A coordinated approach to connecting offshore wind farms to the grid could save consumers £5.5 billion in costs by 2030.
National Grid ESO has set out a pathway for a single, integrated approach to supporting the large scale rollout of offshore wind and its connection to the transmission network. The Pathway to 2030 including the Holistic Network Design is one of the largest investment plans in critical electricity transmission networks since the 1950s and 60s.
It is designed to ensure that Britain’s transmission network is capable of meeting growing consumer demand and the need to connect increasing amounts of offshore wind if the UK is to meet its 50GW by 2030 target and transition to net zero.
The pathway sets out to consider the future offshore generation to 2030, to allow infrastructure to be planned in such a way that power can be brought onto the grid in a cohesive manner.
This would bring a number of key benefits, including saving consumers over £5 billion in costs by 2030 as opposed to connecting wind farms individually.
It could also reduce the impact the infrastructure will have on the seabed, with a 30% smaller footprint from cables coming to shore, and reduce CO2 emissions between 2030 and 2032 by 2 mega tones by facilitating the flow of green energy thereby reducing the use of fossil fuels.
The Holistic Network Design is based around the connection of 23GW of offshore wind being connected by the end of the decade, and includes projects that secured seabed leases through The Crown Estate’s Offshore Wind Leasing Round 4 and Crown Estate Scotland’s ScotWind Leasing Round.
These projects are located in North and South Wales, the Scottish Islands and West Coast, and the East Coast of Scotland and Aberdeenshire, Lancashire, North-East England, and Yorkshire & Humber.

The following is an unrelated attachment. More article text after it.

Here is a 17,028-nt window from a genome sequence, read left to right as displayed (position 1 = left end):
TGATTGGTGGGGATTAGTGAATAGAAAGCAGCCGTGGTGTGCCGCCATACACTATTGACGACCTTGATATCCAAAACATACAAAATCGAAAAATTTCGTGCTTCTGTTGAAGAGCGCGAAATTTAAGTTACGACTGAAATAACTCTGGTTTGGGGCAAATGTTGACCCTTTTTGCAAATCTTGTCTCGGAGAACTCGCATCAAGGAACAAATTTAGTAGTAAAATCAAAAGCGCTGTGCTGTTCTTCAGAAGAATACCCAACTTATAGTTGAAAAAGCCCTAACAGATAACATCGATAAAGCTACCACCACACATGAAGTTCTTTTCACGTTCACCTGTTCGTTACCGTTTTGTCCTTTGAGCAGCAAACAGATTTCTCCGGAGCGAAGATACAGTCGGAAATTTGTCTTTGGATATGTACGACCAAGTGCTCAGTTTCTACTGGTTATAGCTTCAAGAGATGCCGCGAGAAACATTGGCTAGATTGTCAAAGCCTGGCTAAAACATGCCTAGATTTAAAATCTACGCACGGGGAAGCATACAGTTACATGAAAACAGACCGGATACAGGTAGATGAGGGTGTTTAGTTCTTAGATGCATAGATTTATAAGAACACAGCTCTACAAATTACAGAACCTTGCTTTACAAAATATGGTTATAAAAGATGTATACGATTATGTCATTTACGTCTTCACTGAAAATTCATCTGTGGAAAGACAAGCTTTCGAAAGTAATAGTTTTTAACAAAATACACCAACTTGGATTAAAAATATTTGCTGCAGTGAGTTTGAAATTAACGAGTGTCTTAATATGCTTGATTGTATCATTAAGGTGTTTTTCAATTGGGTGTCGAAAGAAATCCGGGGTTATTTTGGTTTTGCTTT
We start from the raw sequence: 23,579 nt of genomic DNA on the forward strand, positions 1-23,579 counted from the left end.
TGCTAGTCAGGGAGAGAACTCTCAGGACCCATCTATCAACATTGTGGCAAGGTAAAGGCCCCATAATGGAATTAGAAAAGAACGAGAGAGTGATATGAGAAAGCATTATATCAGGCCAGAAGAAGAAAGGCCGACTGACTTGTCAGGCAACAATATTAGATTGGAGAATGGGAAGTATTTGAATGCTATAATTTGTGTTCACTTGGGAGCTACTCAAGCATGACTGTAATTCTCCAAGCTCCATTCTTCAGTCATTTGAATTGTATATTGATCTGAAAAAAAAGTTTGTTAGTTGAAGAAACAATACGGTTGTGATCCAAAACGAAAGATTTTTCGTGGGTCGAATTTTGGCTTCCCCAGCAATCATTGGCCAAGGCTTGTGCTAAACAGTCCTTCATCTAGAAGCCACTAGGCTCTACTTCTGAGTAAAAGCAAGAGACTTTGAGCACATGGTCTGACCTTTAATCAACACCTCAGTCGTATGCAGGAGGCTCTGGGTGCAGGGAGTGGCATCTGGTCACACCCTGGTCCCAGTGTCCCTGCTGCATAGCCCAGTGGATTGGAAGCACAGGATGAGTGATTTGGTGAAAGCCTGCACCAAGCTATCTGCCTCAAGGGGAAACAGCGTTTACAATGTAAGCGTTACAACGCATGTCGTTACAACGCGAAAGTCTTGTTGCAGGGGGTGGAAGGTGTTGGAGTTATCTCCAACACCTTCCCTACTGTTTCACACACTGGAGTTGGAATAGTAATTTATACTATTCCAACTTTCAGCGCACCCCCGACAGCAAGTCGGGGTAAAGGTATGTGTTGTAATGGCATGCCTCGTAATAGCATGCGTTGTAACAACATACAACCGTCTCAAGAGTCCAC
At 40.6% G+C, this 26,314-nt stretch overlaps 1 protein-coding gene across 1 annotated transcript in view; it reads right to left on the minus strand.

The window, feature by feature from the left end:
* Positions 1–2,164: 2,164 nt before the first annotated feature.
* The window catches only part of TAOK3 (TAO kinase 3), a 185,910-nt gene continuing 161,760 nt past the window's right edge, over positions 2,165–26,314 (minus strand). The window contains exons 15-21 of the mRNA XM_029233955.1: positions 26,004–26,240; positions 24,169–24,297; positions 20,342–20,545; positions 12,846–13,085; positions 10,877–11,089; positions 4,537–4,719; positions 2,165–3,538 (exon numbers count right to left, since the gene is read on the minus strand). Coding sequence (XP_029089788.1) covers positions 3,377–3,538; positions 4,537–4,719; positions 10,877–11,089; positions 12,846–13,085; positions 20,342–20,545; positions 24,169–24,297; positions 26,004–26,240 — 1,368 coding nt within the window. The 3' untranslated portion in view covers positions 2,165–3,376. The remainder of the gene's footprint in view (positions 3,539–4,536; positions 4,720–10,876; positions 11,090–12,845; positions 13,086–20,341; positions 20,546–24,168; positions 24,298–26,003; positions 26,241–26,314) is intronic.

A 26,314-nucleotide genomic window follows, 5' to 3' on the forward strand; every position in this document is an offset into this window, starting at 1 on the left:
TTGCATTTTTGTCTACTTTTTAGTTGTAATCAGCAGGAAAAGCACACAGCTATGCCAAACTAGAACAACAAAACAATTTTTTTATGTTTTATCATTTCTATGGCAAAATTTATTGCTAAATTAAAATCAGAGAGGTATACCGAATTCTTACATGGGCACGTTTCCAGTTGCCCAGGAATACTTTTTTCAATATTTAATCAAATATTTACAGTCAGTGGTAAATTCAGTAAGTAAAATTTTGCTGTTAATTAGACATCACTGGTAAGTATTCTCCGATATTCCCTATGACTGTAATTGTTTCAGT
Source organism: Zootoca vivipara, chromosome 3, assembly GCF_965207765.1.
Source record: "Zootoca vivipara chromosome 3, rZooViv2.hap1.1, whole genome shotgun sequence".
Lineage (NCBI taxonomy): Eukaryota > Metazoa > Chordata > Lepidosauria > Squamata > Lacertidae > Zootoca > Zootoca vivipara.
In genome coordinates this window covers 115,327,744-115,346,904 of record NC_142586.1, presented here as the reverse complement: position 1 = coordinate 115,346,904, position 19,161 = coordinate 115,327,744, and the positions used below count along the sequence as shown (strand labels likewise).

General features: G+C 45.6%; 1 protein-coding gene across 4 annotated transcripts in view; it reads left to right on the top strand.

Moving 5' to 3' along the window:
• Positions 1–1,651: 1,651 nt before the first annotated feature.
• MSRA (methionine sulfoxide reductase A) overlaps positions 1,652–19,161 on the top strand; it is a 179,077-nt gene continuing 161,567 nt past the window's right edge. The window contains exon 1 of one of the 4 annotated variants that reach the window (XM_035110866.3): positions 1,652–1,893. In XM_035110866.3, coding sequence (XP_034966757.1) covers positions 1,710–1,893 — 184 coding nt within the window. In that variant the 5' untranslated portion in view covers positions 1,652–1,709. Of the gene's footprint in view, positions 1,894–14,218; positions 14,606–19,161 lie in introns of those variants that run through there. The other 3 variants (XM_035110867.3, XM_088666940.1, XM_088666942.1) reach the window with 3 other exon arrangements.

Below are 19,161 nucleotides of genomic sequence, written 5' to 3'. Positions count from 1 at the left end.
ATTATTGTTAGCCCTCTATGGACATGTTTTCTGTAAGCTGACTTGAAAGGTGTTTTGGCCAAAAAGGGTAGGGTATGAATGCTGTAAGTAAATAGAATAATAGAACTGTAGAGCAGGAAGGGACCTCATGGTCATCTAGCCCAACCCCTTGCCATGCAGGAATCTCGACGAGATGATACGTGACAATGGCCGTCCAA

The wind generation that the pathway will unlock is also expected to deliver up to £54 billion in investment into the British economy, and create up to 168,000 jobs by 2030.
“The ESO is at the heart of strategic planning of the future energy system and is actively contributing to Britain’s energy security and a net zero future,” said Fintan Slye, executive director, ESO.
“The publication of the Holistic Network Design is a key step in providing certainty to offshore wind developers and mitigating potential impacts on the environment and local communities from energy infrastructure.
The next steps for the Holistic Network Design – which was developed together with the transmission owners, and in consultation with Ofgem, the UK, Scottish, and Welsh Governments, offshore wind developers and environmental stakeholders – involves expanding it to include further developments, including all of ScotWind projects by Q1 2023.
It will be followed by a Detailed Network Design and consenting process, which will be used to determine technology choices, transmission routes – National Grid ESO noted that current documents are designed to be illustrative, representing transmitting volumes of electricity from point a to point b and not specific transmission routes – and where substations and converter stations will be located. These will be carried out by the organisation that will deliver the network infrastructure.
The Holistic Network Design has been developed as part of National Grid ESO’s role in the Offshore Transmission Network Review, which was launched by the Department for Business, Energy and Industrial Strategy in July 2020.
Britain’s offshore wind sector is continuing to expand at pace to meet renewable energy targets, with nearly 7GW winning Contracts for Difference support in the fourth auction this week.